Repeatable Research Infrastructure Enabling Administrative Data Analysis

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Daniel Thayer
Muhammad Elmessary
Daniel Mallory
Pete Arnold
Michal Cichowski
Caroline Brooks
Sarah Rees
Ting Wang
Huw Collins
David Ford
Published online: Nov 21, 2019


Background/Rationale
Linked administrative datasets offer great potential for research, but also present major challenges—including the preparation of operational data into a form suitable for efficient research, complex and computationally demanding analysis, and the need to capture and share information about dataset contents and research methods.


Main Aim
The analytical services team in the Secure Anonymised Information Linkage (SAIL) Databank is creating interconnected tools and systems to automate the preparation and analysis of research data and to curate information about datasets and research methods. Our underlying goal is to make linked data research orders of magnitude faster and cheaper, as well as improve its consistency and quality.


Methods
Several key developments are ongoing:


  • Automation of data quality checking.

  • Management of dataset metadata.

  • Processing of raw source datasets into cleaned, research-ready data assets.

  • The Concept Library, an application for creating, using, and sharing knowledge about research definitions and methods.

  • A suite of R packages for analysis.

Web Application Programming Interfaces will allow these pieces to work together as an integrated system enabling efficient research.


Results
Initial versions of dataset quality checking, cleaned datasets, and R code to implement common tasks are already in day-to-day use by researchers within SAIL. An advisory group has been convened to help guide the work.


For example, shared library code that flags conditions within health data has been used across multiple projects; a cleaned dataset measuring follow-up within primary care has been used by more than 100 projects.


Conclusion
Our proof-of-concept work demonstrates the ability of shared code and cleaned data to meet needs across multiple projects, saving effort and standardizing results. Ongoing work to develop and integrate these tools should further streamline the research process, increasing the output and public benefit of SAIL and other data sources.


Background/Rationale

Linked administrative datasets offer great potential for research, but also present major challenges—including the preparation of operational data into a form suitable for efficient research, complex and computationally demanding analysis, and the need to capture and share information about dataset contents and research methods.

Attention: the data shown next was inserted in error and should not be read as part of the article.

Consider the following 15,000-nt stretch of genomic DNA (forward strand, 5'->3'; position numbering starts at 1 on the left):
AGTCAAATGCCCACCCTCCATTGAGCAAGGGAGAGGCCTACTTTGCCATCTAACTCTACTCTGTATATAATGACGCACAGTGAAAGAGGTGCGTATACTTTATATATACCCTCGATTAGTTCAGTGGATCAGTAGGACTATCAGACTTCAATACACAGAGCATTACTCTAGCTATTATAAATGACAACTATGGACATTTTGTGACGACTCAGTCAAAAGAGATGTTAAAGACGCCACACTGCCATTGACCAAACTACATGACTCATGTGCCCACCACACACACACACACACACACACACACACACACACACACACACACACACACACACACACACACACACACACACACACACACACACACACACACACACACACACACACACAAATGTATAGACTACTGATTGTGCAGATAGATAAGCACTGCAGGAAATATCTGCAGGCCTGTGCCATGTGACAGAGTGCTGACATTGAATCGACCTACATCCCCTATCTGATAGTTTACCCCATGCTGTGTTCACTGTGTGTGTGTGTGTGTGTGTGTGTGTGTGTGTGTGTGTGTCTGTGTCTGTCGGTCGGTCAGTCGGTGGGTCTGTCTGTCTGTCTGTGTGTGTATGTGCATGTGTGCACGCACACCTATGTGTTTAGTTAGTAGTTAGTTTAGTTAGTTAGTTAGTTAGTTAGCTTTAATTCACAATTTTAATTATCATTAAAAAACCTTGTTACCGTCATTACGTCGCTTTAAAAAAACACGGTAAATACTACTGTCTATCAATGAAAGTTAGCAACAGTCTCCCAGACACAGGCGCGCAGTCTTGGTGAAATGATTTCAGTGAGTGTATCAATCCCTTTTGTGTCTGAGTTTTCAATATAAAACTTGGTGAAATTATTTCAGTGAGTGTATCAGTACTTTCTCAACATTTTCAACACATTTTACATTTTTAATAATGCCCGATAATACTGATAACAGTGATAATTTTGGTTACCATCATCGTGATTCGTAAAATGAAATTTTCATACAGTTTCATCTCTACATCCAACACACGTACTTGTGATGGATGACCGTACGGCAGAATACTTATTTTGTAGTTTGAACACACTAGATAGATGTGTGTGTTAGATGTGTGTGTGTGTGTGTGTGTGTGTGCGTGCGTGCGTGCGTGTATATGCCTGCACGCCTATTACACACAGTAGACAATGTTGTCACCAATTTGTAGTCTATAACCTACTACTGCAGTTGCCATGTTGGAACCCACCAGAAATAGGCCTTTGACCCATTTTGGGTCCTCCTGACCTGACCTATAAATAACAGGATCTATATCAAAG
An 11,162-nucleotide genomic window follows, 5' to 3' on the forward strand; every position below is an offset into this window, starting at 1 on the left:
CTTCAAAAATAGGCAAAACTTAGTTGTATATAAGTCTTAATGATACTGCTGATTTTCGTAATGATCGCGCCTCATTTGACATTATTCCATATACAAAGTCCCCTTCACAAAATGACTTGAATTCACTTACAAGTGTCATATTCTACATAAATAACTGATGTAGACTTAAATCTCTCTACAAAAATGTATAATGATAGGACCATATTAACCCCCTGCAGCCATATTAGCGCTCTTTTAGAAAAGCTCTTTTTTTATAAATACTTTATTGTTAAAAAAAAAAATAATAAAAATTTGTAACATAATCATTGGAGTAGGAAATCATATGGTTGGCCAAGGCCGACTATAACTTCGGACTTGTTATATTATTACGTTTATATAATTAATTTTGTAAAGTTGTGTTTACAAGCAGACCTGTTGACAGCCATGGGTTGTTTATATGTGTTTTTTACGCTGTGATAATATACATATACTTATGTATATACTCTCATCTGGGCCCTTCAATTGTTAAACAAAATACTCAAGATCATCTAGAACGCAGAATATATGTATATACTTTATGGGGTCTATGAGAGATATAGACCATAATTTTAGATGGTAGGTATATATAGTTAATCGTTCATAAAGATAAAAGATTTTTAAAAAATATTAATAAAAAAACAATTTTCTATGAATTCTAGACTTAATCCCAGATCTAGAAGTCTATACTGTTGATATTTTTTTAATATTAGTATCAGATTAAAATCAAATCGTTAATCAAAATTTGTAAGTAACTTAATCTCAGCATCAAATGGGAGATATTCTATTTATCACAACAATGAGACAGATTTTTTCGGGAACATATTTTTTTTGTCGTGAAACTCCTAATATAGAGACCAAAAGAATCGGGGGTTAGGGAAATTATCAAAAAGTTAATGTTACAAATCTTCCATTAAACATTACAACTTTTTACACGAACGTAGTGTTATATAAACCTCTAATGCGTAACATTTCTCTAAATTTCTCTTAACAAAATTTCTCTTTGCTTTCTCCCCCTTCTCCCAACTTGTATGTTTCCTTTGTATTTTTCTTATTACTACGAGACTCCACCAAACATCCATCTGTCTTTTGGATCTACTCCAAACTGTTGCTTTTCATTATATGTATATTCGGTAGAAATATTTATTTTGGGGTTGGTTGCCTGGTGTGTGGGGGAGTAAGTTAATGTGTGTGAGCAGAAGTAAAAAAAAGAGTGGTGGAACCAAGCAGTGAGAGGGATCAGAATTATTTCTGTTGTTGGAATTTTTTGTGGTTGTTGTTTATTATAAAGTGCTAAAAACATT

Main Aim

The analytical services team in the Secure Anonymised Information Linkage (SAIL) Databank is creating interconnected tools and systems to automate the preparation and analysis of research data and to curate information about datasets and research methods. Our underlying goal is to make linked data research orders of magnitude faster and cheaper, as well as improve its consistency and quality.

Methods

Several key developments are ongoing:

  • Automation of data quality checking.

  • Management of dataset metadata.

  • Processing of raw source datasets into cleaned, research-ready data assets.

  • The Concept Library, an application for creating, using, and sharing knowledge about research definitions and methods.

  • A suite of R packages for analysis.

Web Application Programming Interfaces will allow these pieces to work together as an integrated system enabling efficient research.

Results

Initial versions of dataset quality checking, cleaned datasets, and R code to implement common tasks are already in day-to-day use by researchers within SAIL. An advisory group has been convened to help guide the work.

For example, shared library code that flags conditions within health data has been used across multiple projects; a cleaned dataset measuring follow-up within primary care has been used by more than 100 projects.

Conclusion

Our proof-of-concept work demonstrates the ability of shared code and cleaned data to meet needs across multiple projects, saving effort and standardizing results. Ongoing work to develop and integrate these tools should further streamline the research process, increasing the output and public benefit of SAIL and other data sources.

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